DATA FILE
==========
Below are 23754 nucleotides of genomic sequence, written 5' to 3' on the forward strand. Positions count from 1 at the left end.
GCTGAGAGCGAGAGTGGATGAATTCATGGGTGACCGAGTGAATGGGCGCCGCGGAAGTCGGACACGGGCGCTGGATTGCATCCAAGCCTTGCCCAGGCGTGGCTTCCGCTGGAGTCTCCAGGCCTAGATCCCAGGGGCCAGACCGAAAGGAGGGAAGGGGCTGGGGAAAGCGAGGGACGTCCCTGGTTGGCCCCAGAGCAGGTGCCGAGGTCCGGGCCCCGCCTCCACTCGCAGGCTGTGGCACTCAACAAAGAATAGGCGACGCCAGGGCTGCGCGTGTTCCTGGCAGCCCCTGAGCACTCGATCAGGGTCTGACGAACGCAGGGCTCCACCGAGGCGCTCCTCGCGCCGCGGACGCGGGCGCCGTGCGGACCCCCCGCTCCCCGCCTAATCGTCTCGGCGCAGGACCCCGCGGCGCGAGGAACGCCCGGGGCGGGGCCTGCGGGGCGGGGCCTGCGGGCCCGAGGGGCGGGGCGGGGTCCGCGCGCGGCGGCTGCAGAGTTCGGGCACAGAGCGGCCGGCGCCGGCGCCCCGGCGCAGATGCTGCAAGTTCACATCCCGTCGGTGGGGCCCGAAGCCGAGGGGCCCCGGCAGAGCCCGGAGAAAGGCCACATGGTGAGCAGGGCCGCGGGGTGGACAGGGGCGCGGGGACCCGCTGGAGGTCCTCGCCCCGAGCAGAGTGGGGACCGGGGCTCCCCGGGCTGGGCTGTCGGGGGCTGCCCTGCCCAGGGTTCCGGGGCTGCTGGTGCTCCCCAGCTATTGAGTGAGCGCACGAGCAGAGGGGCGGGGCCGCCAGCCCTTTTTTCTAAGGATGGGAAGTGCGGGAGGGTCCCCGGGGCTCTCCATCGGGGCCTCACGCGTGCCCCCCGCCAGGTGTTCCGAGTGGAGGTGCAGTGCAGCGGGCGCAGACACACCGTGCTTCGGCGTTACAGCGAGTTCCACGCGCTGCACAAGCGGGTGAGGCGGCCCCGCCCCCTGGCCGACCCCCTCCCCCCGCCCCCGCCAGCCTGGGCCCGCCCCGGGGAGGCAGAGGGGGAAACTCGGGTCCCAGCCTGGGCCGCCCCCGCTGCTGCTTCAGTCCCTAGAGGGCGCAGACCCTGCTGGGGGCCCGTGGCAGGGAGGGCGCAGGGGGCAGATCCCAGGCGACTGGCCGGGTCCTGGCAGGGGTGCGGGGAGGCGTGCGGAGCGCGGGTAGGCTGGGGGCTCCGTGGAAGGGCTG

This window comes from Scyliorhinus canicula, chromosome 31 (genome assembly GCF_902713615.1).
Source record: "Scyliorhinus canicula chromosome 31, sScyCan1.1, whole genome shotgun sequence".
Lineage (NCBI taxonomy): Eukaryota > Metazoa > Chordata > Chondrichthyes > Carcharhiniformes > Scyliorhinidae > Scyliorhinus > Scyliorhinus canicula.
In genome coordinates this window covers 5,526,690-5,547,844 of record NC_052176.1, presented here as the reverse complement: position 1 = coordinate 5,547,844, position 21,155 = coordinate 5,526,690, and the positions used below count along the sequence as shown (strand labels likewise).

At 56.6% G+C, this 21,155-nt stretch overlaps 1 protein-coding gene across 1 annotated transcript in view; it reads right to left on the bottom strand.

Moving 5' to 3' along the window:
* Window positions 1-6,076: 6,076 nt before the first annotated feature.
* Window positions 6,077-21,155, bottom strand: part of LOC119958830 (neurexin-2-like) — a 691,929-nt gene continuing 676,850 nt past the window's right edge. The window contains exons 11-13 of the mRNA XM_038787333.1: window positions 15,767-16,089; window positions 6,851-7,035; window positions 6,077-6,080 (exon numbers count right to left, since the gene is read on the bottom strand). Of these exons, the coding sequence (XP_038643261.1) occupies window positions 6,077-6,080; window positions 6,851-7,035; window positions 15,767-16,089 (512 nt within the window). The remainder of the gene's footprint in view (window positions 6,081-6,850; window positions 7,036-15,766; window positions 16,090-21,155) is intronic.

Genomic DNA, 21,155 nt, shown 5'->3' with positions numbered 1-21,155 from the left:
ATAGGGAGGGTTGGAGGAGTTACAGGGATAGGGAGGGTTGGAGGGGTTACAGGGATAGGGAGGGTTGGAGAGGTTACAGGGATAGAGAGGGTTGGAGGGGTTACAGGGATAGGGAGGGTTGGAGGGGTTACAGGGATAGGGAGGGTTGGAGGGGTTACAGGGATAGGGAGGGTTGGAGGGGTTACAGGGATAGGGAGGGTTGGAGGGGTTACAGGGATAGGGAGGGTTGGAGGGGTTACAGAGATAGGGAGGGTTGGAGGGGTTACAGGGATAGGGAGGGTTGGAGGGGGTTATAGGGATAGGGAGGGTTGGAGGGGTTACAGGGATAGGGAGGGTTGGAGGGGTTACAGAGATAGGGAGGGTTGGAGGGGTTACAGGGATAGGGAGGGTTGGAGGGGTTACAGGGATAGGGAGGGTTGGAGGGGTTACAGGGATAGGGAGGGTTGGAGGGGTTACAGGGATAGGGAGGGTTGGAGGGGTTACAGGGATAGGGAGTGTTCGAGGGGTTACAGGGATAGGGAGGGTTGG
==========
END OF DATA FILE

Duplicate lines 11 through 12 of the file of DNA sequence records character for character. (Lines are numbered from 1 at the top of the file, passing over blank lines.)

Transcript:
Genomic DNA, 21,155 nt, shown 5'->3' with positions numbered 1-21,155 from the left:
ATAGGGAGGGTTGGAGGAGTTACAGGGATAGGGAGGGTTGGAGGGGTTACAGGGATAGGGAGGGTTGGAGAGGTTACAGGGATAGAGAGGGTTGGAGGGGTTACAGGGATAGGGAGGGTTGGAGGGGTTACAGGGATAGGGAGGGTTGGAGGGGTTACAGGGATAGGGAGGGTTGGAGGGGTTACAGGGATAGGGAGGGTTGGAGGGGTTACAGGGATAGGGAGGGTTGGAGGGGTTACAGAGATAGGGAGGGTTGGAGGGGTTACAGGGATAGGGAGGGTTGGAGGGGGTTATAGGGATAGGGAGGGTTGGAGGGGTTACAGGGATAGGGAGGGTTGGAGGGGTTACAGAGATAGGGAGGGTTGGAGGGGTTACAGGGATAGGGAGGGTTGGAGGGGTTACAGGGATAGGGAGGGTTGGAGGGGTTACAGGGATAGGGAGGGTTGGAGGGGTTACAGGGATAGGGAGGGTTGGAGGGGTTACAGGGATAGGGAGTGTTCGAGGGGTTACAGGGATAGGGAGGGTTGG